Jazz festival still benefiting Gresham
The recent proliferation of summer festivals in East Multnomah County has not altered the fact that Gresham's identity is still tied to Oregon's most well known jazz festival.
The summer season has become so busy in East County that it is nearly impossible to take it all in. Virtually every weekend - from Sandy to Gresham to Troutdale - an event or multiple events are occurring.
Many of these community celebrations draw more people than the Mt. Hood Jazz Festival, which was held this past weekend. But in terms of regional visibility, the jazz festival remains what it was intended to be when it was launched 25 years ago: one of the things for which Gresham is known.
For certain, the festival has experienced its high and low points. It's not quite the spectacle it was 20 years ago when it drew tens of thousands of people to the Mt. Hood Community College stadium. But the event has survived and begun to thrive again because it has stayed true to both its jazz traditions and its community roots.
A celebratory atmosphere downtown
The community's involvement was more apparent than ever this year. Because of its location - at the future site for the Gresham Center for the Arts - the festival engaged downtown Gresham merchants to an even greater degree than in the past. On Friday and Saturday nights, jazz music spilled over from the festival grounds and into the restaurants and coffeehouses downtown. The busy sidewalks gave the whole area a festive atmosphere.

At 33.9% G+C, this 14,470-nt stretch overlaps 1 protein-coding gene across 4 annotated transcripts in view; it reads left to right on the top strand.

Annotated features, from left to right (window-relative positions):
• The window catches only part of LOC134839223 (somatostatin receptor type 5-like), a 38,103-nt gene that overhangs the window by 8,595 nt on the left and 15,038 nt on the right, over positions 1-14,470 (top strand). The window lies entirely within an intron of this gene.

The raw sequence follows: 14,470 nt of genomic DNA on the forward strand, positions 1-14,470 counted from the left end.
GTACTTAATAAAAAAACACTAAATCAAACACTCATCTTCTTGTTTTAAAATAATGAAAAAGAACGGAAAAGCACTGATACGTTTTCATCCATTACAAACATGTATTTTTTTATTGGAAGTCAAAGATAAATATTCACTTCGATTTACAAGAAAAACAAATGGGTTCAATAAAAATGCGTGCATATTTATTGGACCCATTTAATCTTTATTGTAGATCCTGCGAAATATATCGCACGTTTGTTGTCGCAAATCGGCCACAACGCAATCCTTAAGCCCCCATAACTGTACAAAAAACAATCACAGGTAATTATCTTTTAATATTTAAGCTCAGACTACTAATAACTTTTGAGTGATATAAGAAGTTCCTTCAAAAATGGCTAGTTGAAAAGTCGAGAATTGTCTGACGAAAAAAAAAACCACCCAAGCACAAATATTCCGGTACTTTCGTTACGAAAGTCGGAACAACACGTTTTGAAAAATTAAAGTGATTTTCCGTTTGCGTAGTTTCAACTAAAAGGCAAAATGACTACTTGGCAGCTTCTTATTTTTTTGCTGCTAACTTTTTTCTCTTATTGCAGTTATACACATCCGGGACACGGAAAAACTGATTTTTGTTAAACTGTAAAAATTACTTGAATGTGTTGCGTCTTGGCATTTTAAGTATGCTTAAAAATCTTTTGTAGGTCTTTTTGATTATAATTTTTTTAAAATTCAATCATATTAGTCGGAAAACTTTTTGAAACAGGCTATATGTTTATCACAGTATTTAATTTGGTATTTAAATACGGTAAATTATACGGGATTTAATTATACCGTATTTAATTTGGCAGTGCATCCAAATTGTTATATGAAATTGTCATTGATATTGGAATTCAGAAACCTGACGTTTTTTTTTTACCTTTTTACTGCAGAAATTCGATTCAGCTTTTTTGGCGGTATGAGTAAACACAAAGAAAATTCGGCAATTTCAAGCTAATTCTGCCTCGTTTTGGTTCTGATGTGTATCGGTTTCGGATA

At the festival itself, the music was top-notch, with Oregon native Chris Botti headlining Friday night and David Sanborn on Saturday. Ticket prices were reasonable - although festival organizers might want to consider a student discount for next year - and the crowd response was positive.
This year's festival and its related events attracted about 5,000 people, with the majority likely from out of town. That's great exposure for Gresham, especially the downtown area. And the publicity will continue with sales of the jazz festival poster, another tradition that was reintroduced this year to great praise.
It took determination to keep it going
The past few years have been difficult ones for the jazz festival, which had financial problems and also faced challenges from competing festivals and events. The Mt. Hood Jazz Festival, however, is worth preserving, and the community ought to be grateful to Gresham residents Mary McSwain, Sue O'Halloran and others who absolutely refused to allow the festival to die.
The music, ambiance and apparent audience satisfaction this year marked a turning point for the festival. It once again has a solid base to build upon, and it has a 25-year reputation to carry it forward. We hope the festival continues to contribute to Gresham's image for another 25 years. The determined efforts of this year's festival supporters are a strong indication that it can do just that.